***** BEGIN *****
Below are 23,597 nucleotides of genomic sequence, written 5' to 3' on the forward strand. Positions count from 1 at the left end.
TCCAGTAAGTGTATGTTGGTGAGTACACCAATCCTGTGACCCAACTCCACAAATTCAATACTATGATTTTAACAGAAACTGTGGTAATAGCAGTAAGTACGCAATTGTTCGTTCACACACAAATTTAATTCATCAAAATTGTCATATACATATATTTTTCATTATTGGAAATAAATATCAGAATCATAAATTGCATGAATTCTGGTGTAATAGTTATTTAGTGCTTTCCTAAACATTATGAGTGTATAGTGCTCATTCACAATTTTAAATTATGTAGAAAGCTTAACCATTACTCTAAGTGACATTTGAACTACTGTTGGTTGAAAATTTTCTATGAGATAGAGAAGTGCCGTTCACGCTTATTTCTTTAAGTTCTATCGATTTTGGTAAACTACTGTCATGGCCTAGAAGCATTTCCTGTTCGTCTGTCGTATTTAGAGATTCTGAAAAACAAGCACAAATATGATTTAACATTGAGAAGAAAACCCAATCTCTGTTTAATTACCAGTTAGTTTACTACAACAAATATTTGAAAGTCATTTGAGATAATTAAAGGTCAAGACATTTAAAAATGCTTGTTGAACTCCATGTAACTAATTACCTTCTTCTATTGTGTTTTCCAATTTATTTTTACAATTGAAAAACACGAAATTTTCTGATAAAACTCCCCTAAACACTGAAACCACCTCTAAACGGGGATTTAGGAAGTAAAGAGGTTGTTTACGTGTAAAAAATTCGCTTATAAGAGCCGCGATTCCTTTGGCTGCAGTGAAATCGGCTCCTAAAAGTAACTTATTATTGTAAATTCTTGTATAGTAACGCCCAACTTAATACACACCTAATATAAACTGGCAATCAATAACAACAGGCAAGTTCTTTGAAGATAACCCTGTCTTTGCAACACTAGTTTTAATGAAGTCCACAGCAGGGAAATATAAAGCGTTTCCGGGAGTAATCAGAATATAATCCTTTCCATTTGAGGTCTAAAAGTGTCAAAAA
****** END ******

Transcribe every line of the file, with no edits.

Below are 23,597 nucleotides of genomic sequence, written 5' to 3' on the forward strand. Positions count from 1 at the left end.
TCCAGTAAGTGTATGTTGGTGAGTACACCAATCCTGTGACCCAACTCCACAAATTCAATACTATGATTTTAACAGAAACTGTGGTAATAGCAGTAAGTACGCAATTGTTCGTTCACACACAAATTTAATTCATCAAAATTGTCATATACATATATTTTTCATTATTGGAAATAAATATCAGAATCATAAATTGCATGAATTCTGGTGTAATAGTTATTTAGTGCTTTCCTAAACATTATGAGTGTATAGTGCTCATTCACAATTTTAAATTATGTAGAAAGCTTAACCATTACTCTAAGTGACATTTGAACTACTGTTGGTTGAAAATTTTCTATGAGATAGAGAAGTGCCGTTCACGCTTATTTCTTTAAGTTCTATCGATTTTGGTAAACTACTGTCATGGCCTAGAAGCATTTCCTGTTCGTCTGTCGTATTTAGAGATTCTGAAAAACAAGCACAAATATGATTTAACATTGAGAAGAAAACCCAATCTCTGTTTAATTACCAGTTAGTTTACTACAACAAATATTTGAAAGTCATTTGAGATAATTAAAGGTCAAGACATTTAAAAATGCTTGTTGAACTCCATGTAACTAATTACCTTCTTCTATTGTGTTTTCCAATTTATTTTTACAATTGAAAAACACGAAATTTTCTGATAAAACTCCCCTAAACACTGAAACCACCTCTAAACGGGGATTTAGGAAGTAAAGAGGTTGTTTACGTGTAAAAAATTCGCTTATAAGAGCCGCGATTCCTTTGGCTGCAGTGAAATCGGCTCCTAAAAGTAACTTATTATTGTAAATTCTTGTATAGTAACGCCCAACTTAATACACACCTAATATAAACTGGCAATCAATAACAACAGGCAAGTTCTTTGAAGATAACCCTGTCTTTGCAACACTAGTTTTAATGAAGTCCACAGCAGGGAAATATAAAGCGTTTCCGGGAGTAATCAGAATATAATCCTTTCCATTTGAGGTCTAAAAGTGTCAAAAA